It’s time to create some directories for Oracle and set the permissions.
mkdir -p /u02/oradata
chown -R oracle:oinstall /u01 /u02
chmod -R 775 /u01 /u02
8. Configuring the oracle user’s environment
Add following lines to /var/lib/oracle/.profile
We are creating here a AL32UTF8 database, so change this to US7ASCII if you want to create and
ASCII database. This will also map Oracle’s /bin to your $PATH to run Oracle’s binary directly at login:
if [ "$USER" = oracle ]; then
if [ $SHELL = "/bin/ksh" ]; then
ulimit -p 16384
ulimit -n 65536
ulimit -u 16384 -n 65536
if [ -d "$ORACLE_HOME/bin" ]; then
9. Fake Oracle installer
As mentioned before , Ubuntu is not listed as Oracle officially support platform and so we need
to fake it by creating symbolic links:
ln -s /etc /etc/rc.d
ln -s /usr/bin/awk /bin/awk
ln -s /usr/bin/basename /bin/basename
ln -s /usr/bin/rpm /bin/rpm
ln -s /lib/x86_64-linux-gnu/libgcc_s.so.1 /usr/lib64/
ln -s /usr/lib/x86_64-linux-gnu/libc_nonshared.a /usr/lib64/
ln -s /usr/lib/x86_64-linux-gnu/libpthread_nonshared.a /usr/lib64/
ln -s /usr/lib/x86_64-linux-gnu/libstdc++.so.6 /usr/lib64/
Mask ourself as RedHat:
10. Copy the Oracle installation files to the Server
We discussed in the pre-post PuTTY, so we going to use that now to copy the files over to the Server.
Copy the file 2 files (linux.x64_11gR2_database_*.zip to oracle’s home directory and unzip them
cp linux.x64_11gR2_database_2of2.zip /var/lib/oracle
unzip -q linux.x64_11gR2_database_1of2.zip
unzip -q linux.x64_11gR2_database_2of2.zip
chown -Rf oracle:oinstall /var/lib/oracle/
In case that cp don’t work use the scp command that comes with PuTTY to copy the files over.
11. Starting Oracle Installer
Before we can do that we have to export the Display on our Ubuntu Server as root.
Go to your Ubuntu VM and login as root if not already and execute the following commands:
Next go back to PuTTY session and login to the Server as oracle (su – oracle if you are already as root).
No change to the database directory and start the installer with the following command:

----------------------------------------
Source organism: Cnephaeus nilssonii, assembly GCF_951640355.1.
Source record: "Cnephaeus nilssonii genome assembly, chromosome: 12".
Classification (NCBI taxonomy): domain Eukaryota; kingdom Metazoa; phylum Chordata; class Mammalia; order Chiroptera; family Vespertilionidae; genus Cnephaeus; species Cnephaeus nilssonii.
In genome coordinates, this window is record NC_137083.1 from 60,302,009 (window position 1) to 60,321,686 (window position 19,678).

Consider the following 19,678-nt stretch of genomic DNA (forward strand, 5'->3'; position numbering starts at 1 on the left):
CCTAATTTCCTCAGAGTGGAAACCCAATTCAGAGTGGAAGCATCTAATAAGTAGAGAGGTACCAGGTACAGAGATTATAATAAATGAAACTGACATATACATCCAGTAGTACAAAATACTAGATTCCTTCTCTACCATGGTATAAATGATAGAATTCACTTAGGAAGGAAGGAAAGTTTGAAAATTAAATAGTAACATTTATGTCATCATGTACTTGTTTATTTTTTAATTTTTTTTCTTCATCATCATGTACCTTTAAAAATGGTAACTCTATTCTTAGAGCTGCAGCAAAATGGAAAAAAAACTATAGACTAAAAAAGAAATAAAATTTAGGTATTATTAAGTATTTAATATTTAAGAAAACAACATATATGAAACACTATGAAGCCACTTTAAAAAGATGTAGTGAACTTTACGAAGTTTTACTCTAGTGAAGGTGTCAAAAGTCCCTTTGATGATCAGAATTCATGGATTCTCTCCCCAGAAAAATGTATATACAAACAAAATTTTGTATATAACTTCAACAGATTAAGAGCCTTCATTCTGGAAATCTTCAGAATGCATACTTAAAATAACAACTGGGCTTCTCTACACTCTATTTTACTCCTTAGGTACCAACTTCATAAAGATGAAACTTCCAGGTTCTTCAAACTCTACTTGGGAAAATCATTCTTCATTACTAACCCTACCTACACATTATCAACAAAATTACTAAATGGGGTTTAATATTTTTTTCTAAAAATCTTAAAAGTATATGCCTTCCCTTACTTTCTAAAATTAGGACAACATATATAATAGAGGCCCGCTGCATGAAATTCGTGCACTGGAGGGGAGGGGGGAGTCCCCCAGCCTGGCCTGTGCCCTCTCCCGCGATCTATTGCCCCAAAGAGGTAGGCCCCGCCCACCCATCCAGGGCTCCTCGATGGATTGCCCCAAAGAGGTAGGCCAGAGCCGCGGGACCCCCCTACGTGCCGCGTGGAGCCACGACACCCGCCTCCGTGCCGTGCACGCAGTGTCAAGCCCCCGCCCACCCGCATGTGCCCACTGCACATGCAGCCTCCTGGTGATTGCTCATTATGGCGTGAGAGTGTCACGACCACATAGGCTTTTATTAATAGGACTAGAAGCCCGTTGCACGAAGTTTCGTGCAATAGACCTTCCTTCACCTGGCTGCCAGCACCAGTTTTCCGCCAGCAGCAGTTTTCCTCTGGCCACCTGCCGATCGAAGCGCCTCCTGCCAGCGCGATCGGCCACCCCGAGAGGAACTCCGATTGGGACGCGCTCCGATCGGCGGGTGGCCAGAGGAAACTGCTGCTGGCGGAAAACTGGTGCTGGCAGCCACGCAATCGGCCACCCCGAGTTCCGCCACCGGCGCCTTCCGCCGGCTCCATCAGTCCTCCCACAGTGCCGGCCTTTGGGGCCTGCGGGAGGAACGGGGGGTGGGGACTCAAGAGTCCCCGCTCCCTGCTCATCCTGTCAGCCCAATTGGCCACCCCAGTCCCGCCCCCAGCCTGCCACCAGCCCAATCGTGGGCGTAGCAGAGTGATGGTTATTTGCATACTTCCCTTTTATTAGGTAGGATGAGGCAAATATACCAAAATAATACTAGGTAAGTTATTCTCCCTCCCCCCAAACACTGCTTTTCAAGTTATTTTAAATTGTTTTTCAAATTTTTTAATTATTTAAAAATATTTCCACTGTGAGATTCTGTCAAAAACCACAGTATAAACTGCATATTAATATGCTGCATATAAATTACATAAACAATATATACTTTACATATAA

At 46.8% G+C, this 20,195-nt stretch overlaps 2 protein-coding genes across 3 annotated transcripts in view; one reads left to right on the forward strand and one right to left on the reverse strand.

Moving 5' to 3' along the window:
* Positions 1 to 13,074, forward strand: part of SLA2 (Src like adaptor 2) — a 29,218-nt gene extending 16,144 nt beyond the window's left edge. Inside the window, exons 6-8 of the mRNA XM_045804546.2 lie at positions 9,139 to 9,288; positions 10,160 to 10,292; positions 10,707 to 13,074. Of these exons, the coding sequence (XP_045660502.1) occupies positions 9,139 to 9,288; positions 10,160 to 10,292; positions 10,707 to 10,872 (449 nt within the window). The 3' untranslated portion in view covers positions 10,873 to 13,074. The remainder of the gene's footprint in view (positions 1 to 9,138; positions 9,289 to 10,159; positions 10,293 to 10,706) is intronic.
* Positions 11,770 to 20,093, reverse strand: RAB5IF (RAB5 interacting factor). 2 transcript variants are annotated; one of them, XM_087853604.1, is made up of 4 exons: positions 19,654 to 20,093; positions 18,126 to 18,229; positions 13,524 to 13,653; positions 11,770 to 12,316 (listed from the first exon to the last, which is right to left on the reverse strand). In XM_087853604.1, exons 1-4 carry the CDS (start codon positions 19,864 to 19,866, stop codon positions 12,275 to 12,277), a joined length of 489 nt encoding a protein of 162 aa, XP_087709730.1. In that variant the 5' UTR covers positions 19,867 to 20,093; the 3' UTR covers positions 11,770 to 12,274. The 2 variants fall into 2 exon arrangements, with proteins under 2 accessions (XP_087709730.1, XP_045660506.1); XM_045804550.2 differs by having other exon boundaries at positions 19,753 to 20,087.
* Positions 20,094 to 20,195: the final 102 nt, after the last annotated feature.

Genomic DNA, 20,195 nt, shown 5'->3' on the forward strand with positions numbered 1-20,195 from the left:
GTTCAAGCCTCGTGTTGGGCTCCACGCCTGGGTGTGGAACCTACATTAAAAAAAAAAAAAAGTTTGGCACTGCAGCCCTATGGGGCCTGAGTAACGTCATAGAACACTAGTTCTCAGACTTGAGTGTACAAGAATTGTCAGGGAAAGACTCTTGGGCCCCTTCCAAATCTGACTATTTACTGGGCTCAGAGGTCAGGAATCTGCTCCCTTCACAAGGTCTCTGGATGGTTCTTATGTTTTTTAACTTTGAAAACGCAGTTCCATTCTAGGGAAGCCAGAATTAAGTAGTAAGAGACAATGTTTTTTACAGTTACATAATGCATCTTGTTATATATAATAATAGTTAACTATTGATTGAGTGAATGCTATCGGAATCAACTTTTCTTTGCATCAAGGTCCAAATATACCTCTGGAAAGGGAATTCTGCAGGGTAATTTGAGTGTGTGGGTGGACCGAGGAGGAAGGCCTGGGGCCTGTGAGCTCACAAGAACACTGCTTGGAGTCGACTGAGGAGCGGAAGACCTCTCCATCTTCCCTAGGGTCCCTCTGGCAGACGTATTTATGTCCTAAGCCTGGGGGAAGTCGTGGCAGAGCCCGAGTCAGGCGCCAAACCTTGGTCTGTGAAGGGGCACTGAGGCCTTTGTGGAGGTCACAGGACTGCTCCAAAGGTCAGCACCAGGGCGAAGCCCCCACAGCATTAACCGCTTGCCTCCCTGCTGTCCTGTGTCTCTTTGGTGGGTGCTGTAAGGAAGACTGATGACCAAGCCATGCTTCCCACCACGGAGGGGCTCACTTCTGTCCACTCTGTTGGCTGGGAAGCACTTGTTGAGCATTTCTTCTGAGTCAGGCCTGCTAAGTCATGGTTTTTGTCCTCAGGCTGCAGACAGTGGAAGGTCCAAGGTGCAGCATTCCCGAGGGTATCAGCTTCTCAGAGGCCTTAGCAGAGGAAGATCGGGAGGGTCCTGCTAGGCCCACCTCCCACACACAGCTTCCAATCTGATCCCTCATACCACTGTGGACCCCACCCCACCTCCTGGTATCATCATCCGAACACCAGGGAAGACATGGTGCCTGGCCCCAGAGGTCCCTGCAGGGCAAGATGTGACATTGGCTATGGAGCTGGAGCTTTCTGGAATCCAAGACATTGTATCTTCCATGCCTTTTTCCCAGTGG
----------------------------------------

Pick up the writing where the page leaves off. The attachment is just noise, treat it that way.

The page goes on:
At the first screen of the Oracle Installer you can add your support Account if you have one, In case
you don’t just leave it empty and remove the default tick box for the email.
At the next tab [Select Installation Option] – choose the first setting Create and configure a database:
In [System Class] – choose Server Class:
In [Node Selection] – choose the option Single instance database installation:
In [Select Install Type] – choose Advanced install:
In [Select Product Languages] – choose to install at your demand I select all available languages:
In [Select Database Edition] – choose Enterprise Edition:
In [Specify Installation Location] – the default settings should be as below:
Oracle Base: /u01/app/oracle
Sofeware Location: /u01/app/oracle/product/11.2.0/dbhome_1
In [Create Inventory] – it should default as below:
Inventory Directory: /u01/app/oraInventory
oraInventory Group Name: oinstall
In [Select Configure Type] – choose General Purpose / Transaction Processing:
In [Specify Database Identifiers] – configure as below:
Global database name: AL32UTF8.localdomain
Oracle Service Identifier (SID): AL32UTF8
In [Specify Configuration Options] – configure as below:
Memory -> Enable Automatic Memory Management: TRUE
Character sets: Use Unicode (AL32UTF8)
In [Specify Management Options] – choose Use Database Control for database management
and leave the rest as default:
In [Specify Database Storage Options] – choose File System where:
Specify database file location: /u01/app/oracle/oradata
In [Specify Recovery Options] – choose Do not enable automated backups:
In [Specify Schema Passwords] – choose to your passwords and write them down:
In [Privileged Operating System Groups] – confirm as below: